6) Collaboration “with a big, big C” – collaboration is very much the theme when it comes to creating and maintaining effective governance frameworks, particularly when tackling fraud, building new payments systems, moving into open environments and managing the likes of digital authentication. Many speakers challenged both industry and regulators to understand that it’s a learning journey and be ready and willing to adjust their positioning as they move along and learn from each other. Katrina Stuart from the New Payments Platform cites the NPP as an example of success, saying early indicators are encouraging, with great broad participation by Australian financial institutions, and positive customer reach and adoption.

7) Digital wallets need to resemble physical wallets – contactless cards are so popular in Australia and New Zealand that they have proven to be a barrier to mobile wallet adoption. Kate Wilson from RFi Group suggests that for digital wallets to take off for Kiwis, the mobile wallets will have to resemble physical wallets; containing not just debit and credit card information but also things like your driver’s licence, and loyalty and store cards.

8) We have never been more connected – human connectivity is accelerating and the epicentre of digital connectivity is in the Asia Pacific region, says Glenn Maguire from VISA. He states that 70% of the total growth in global internet users is in the Asia Pacific region. Eighty-one percent of adult Kiwis use a smartphone, and the app economy is growing at a 40% year on year rate. Kaila Colbin of Missing Link Consultants says our technologies are accelerating, but also starting to converge, and what this means is we can turbocharge what we’re doing. New technologies like blockchain can be used in innovative ways, so we need to keep an open mind at all times.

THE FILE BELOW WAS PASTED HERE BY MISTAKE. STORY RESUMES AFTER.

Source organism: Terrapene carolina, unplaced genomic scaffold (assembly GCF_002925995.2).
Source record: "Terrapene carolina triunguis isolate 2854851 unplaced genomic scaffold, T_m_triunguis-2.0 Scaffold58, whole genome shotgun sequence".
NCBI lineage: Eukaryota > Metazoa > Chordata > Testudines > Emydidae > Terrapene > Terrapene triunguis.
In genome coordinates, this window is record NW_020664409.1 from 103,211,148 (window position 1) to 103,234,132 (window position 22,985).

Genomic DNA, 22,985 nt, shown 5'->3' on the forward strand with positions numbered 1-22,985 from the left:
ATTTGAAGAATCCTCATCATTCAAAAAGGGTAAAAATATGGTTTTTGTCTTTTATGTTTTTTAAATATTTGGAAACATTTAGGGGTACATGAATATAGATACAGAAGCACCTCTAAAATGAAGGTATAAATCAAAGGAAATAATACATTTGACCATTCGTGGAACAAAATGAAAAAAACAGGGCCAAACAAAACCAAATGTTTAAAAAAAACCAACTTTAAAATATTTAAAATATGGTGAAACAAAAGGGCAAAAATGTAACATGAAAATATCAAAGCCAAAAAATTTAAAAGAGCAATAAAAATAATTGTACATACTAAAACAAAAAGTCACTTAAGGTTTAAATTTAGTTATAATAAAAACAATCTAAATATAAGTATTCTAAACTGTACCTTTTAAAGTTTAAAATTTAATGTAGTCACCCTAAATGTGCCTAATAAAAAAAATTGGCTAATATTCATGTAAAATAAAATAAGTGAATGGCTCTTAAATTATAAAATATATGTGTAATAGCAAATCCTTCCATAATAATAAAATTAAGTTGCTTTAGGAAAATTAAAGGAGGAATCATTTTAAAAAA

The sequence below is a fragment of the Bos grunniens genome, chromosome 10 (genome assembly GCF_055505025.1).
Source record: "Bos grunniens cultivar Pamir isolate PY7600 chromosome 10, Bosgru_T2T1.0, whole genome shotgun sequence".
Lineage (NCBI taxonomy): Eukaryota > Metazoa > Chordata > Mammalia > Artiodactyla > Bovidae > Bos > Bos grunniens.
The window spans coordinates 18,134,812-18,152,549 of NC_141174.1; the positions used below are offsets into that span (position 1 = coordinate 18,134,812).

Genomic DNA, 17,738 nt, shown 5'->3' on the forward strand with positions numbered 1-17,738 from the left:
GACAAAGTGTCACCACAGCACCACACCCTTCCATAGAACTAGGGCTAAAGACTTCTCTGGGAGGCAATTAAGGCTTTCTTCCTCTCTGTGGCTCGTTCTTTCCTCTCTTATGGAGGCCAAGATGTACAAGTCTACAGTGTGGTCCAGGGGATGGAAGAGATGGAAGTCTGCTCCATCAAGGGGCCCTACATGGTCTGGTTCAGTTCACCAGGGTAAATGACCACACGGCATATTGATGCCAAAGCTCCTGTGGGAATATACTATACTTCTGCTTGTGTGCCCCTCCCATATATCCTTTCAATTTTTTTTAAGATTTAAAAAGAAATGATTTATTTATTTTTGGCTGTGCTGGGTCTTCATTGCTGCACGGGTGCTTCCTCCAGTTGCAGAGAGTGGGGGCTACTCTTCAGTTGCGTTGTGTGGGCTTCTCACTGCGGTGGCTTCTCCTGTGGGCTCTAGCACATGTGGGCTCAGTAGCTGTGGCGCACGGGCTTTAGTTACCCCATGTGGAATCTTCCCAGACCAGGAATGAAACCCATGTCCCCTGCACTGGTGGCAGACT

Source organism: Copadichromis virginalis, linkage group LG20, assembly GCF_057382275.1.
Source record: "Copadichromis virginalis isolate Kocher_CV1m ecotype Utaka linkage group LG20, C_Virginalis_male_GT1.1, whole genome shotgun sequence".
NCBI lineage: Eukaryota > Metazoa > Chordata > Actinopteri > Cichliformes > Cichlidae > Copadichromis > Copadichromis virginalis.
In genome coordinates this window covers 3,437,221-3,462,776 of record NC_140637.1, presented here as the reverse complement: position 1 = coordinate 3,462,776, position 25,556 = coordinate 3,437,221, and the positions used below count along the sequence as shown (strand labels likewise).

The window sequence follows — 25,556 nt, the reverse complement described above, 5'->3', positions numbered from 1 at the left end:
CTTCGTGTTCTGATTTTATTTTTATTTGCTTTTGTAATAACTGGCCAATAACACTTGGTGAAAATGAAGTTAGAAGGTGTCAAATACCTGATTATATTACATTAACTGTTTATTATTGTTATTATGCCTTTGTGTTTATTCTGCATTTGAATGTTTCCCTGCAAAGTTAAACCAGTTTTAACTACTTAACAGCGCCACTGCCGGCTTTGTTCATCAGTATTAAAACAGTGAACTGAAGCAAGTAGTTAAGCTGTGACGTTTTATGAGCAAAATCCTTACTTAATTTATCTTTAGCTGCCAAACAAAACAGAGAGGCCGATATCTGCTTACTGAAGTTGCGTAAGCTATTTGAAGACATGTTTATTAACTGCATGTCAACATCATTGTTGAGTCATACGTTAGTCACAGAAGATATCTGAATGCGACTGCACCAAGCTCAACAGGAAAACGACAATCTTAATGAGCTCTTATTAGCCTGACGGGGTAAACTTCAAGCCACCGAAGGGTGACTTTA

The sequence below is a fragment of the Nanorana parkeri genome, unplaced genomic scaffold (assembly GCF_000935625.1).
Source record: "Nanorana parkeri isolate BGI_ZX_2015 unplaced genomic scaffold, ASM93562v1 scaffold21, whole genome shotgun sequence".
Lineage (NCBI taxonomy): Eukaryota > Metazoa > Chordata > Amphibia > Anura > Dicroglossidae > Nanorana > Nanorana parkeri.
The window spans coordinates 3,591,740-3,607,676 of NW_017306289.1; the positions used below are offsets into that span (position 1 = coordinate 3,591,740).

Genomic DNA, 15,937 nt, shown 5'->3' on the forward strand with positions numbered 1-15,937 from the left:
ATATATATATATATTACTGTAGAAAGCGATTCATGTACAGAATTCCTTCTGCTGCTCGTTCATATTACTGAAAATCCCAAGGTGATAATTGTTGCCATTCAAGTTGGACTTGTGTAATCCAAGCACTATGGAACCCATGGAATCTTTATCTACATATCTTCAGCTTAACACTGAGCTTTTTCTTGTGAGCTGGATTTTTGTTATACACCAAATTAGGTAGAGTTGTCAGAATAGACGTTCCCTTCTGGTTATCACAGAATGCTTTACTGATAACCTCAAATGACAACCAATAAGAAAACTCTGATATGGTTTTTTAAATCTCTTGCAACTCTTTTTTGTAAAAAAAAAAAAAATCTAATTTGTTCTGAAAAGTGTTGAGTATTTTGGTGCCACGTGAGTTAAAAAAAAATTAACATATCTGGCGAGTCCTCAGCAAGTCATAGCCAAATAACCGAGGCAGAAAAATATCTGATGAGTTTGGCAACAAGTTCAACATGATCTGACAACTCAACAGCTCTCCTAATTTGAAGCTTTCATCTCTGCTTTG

9) Augmentation is our future – the future is augmented, so let’s embrace it, says Dr Roy Davies of Kiwi mixed reality company Imersia. Dr Davies talks about the growth of experience economies, where people pay for things that are not “real” and is within virtual spaces. We are currently in the midst of a paradigm shift, moving on from the information age to the intelligence age, which means we have powerful tools at our fingertips to increase our mental capabilities.

10) At the end of the day it is still all about the customer – if innovators want to succeed they need to turn traditional business models upside down and build apps and technology with the customer foremost in their mind, instead of building something and hoping they will come. Tech companies are great at this, because they come in with a completely new, fresh outlook. The old product-first models no longer work. The industry should be asking how they can get a startup mentality throughout the organisation, says Chris Skinner.

The Point 2018 in the media

 

 

About Chris M Skinner

Chris M Skinner
Chris Skinner is best known as an independent commentator on the financial markets through his blog, TheFinanser.com, as author of the bestselling book Digital Bank, and Chair of the European networking forum the Financial Services Club. He has been voted one of the most influential people in banking by The Financial Brand (as well as one of the best blogs), a FinTech Titan (Next Bank), one of the Fintech Leaders you need to follow (City AM, Deluxe and Jax Finance), as well as one of the Top 40 most influential people in financial technology by the Wall Street Journal’s Financial News. To learn more click here...